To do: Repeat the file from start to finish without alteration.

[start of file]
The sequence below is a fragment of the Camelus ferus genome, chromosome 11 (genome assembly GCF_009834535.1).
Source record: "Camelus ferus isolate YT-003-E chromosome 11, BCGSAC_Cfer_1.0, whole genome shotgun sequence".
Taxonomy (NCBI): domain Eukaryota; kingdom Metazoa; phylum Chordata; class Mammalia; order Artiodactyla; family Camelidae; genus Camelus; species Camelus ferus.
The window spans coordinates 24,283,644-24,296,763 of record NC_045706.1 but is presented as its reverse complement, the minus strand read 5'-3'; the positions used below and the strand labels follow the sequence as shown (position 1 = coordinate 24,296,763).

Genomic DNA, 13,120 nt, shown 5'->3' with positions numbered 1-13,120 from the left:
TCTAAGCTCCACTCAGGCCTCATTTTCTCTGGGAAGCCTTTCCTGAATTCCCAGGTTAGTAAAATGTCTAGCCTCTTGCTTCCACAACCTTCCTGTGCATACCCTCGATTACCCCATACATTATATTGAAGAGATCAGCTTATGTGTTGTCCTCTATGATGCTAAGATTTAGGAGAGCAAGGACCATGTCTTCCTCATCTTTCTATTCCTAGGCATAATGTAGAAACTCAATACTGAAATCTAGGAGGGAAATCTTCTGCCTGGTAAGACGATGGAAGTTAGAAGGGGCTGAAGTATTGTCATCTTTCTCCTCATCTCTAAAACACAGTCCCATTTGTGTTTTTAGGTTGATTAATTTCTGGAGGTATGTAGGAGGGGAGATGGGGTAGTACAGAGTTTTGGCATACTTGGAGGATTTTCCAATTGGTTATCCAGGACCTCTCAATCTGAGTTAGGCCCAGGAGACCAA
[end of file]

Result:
The sequence below is a fragment of the Camelus ferus genome, chromosome 11 (genome assembly GCF_009834535.1).
Source record: "Camelus ferus isolate YT-003-E chromosome 11, BCGSAC_Cfer_1.0, whole genome shotgun sequence".
Taxonomy (NCBI): domain Eukaryota; kingdom Metazoa; phylum Chordata; class Mammalia; order Artiodactyla; family Camelidae; genus Camelus; species Camelus ferus.
The window spans coordinates 24,283,644-24,296,763 of record NC_045706.1 but is presented as its reverse complement, the minus strand read 5'-3'; the positions used below and the strand labels follow the sequence as shown (position 1 = coordinate 24,296,763).

Genomic DNA, 13,120 nt, shown 5'->3' with positions numbered 1-13,120 from the left:
TCTAAGCTCCACTCAGGCCTCATTTTCTCTGGGAAGCCTTTCCTGAATTCCCAGGTTAGTAAAATGTCTAGCCTCTTGCTTCCACAACCTTCCTGTGCATACCCTCGATTACCCCATACATTATATTGAAGAGATCAGCTTATGTGTTGTCCTCTATGATGCTAAGATTTAGGAGAGCAAGGACCATGTCTTCCTCATCTTTCTATTCCTAGGCATAATGTAGAAACTCAATACTGAAATCTAGGAGGGAAATCTTCTGCCTGGTAAGACGATGGAAGTTAGAAGGGGCTGAAGTATTGTCATCTTTCTCCTCATCTCTAAAACACAGTCCCATTTGTGTTTTTAGGTTGATTAATTTCTGGAGGTATGTAGGAGGGGAGATGGGGTAGTACAGAGTTTTGGCATACTTGGAGGATTTTCCAATTGGTTATCCAGGACCTCTCAATCTGAGTTAGGCCCAGGAGACCAA